In Tijuana, six were arrested for ripping down parts of the border fence and selling them as scrap metal, an act to which Kevin Johnson of the ImmigrationProf blog provided the following commentary: "The brilliance of Congress always amazes me -- reduce migration by providing economic assistance to the Mexican economy through the border fence!" The irony in Johnson's statement recalls writer Mario Vargas Llosa's 2006 article, "Un muro de mentiras," in which Vargas Llosa argues for a more sensible solution to border enforcement in the form of business investments that would create more jobs on the other side of the border.

*Tomorrow, Wednesday, September 2, between 6 p.m. and 10 p.m., the Children's Aid Society of East Harlem will host a showing of "Salt of the Earth," a 1954 film based on a strike led by Mexican-American and Anglo miners in New Mexico. This screening is a part of the Mexican Consulate's series on labor rights, and will feature speakers and information tables from the Consulate, Esperanza del Barrio, the Department of Labor, and other agencies. For more information, contact the Children's Aid Society at 212 348 2343.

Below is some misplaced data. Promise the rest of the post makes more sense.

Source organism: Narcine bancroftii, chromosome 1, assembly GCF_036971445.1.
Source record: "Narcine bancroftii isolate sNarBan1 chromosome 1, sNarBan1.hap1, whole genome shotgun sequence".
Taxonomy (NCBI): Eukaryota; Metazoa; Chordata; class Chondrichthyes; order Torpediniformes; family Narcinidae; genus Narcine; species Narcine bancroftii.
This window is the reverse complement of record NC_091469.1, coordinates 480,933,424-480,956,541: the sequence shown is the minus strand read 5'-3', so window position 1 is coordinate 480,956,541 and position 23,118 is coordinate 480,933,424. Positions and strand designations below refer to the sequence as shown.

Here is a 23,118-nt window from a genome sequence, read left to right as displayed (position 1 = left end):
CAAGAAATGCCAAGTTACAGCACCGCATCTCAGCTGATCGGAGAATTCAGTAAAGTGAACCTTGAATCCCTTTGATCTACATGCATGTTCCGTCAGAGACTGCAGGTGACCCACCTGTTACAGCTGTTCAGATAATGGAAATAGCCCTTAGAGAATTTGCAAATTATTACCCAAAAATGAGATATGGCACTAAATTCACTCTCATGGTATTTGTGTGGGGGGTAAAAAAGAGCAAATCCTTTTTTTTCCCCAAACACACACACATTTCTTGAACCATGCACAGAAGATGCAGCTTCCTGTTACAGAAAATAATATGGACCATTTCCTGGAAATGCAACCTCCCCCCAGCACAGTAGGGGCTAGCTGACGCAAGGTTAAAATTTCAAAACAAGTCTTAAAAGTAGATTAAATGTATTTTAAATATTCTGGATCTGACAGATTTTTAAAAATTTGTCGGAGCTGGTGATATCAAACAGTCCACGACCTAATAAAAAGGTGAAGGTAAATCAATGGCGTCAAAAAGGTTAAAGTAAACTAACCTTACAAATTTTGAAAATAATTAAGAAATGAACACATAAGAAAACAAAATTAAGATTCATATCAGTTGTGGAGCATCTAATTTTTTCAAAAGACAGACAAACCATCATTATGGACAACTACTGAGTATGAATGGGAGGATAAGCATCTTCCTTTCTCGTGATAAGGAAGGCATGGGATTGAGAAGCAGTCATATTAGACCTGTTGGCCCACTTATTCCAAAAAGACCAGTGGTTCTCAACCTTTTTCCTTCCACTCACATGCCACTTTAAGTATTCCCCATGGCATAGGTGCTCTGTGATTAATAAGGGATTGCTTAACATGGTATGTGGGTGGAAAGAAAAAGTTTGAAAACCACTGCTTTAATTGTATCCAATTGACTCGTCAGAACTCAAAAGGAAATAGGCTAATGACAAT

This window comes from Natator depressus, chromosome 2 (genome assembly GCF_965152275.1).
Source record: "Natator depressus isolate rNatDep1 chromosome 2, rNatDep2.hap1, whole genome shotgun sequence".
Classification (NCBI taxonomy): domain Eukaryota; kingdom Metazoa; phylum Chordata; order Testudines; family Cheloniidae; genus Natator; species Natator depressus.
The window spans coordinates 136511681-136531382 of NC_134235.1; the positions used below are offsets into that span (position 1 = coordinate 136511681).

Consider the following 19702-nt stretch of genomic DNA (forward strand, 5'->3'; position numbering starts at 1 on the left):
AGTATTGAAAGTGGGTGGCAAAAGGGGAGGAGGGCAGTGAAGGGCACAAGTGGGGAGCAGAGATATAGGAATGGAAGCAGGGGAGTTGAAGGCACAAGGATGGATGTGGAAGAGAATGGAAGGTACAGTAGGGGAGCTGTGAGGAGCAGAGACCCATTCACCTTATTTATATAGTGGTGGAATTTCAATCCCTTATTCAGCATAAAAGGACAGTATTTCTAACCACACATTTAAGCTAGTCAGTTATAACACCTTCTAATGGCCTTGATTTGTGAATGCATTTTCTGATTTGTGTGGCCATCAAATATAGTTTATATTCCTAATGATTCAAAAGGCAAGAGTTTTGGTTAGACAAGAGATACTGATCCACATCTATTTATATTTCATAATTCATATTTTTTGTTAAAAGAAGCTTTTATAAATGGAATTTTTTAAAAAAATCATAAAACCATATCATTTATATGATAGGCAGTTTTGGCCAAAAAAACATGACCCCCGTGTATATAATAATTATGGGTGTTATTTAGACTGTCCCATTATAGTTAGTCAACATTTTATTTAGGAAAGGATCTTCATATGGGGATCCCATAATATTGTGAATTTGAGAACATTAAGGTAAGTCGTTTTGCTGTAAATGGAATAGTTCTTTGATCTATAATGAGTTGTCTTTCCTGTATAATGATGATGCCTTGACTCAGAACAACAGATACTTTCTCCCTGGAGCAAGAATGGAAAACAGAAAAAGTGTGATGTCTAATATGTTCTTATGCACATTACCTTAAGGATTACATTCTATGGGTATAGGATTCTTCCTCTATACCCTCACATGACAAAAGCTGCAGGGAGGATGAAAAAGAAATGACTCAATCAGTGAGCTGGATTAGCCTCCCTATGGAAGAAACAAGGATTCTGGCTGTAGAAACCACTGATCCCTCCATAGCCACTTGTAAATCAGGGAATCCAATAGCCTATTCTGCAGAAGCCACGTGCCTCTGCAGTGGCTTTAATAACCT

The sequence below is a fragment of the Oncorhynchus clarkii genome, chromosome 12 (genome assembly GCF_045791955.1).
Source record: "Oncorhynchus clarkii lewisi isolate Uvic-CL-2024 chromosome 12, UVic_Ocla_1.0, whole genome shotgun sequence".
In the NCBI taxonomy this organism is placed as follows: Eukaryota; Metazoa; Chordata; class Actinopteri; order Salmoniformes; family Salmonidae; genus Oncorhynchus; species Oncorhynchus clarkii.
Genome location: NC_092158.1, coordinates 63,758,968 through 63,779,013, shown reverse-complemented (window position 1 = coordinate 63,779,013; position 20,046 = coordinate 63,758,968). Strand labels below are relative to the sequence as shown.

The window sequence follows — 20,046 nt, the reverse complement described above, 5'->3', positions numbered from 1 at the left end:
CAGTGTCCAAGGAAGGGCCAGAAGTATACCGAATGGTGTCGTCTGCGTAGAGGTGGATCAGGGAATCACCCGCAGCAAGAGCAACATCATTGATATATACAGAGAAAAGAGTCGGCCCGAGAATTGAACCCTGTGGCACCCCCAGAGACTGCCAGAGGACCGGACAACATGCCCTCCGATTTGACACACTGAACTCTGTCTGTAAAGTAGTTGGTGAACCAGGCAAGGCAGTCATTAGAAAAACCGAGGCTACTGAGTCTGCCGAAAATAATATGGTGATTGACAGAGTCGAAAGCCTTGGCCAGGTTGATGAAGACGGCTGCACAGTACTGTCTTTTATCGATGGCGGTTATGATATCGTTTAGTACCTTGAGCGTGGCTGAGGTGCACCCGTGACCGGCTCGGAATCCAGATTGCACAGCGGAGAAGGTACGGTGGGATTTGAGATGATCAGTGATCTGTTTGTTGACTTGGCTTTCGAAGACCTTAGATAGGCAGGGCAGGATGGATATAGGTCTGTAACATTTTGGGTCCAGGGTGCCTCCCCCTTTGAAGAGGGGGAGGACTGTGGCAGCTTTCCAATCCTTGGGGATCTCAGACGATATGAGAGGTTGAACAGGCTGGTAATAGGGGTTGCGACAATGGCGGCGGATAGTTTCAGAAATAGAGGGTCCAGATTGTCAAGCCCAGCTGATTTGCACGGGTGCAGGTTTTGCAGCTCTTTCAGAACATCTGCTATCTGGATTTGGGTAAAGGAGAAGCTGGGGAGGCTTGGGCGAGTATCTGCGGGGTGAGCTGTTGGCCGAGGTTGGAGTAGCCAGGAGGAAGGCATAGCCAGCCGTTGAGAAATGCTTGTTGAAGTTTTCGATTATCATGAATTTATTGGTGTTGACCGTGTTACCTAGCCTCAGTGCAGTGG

Monday, August 31, 2009

Back to School:

Click here, for the 2009 guide for undocumented college students by professor Michael Olivas at the University of Houston Law Center.

Monday, August 24, 2009

Immigration Reform News Watch, and a New Migration Documentary on HBO

Thomas Jefferson once said: "All tyranny needs to gain a foothold is for people of good conscience to remain silent."
- Rudy Ruiz, CNN Commentary on Immigration Reform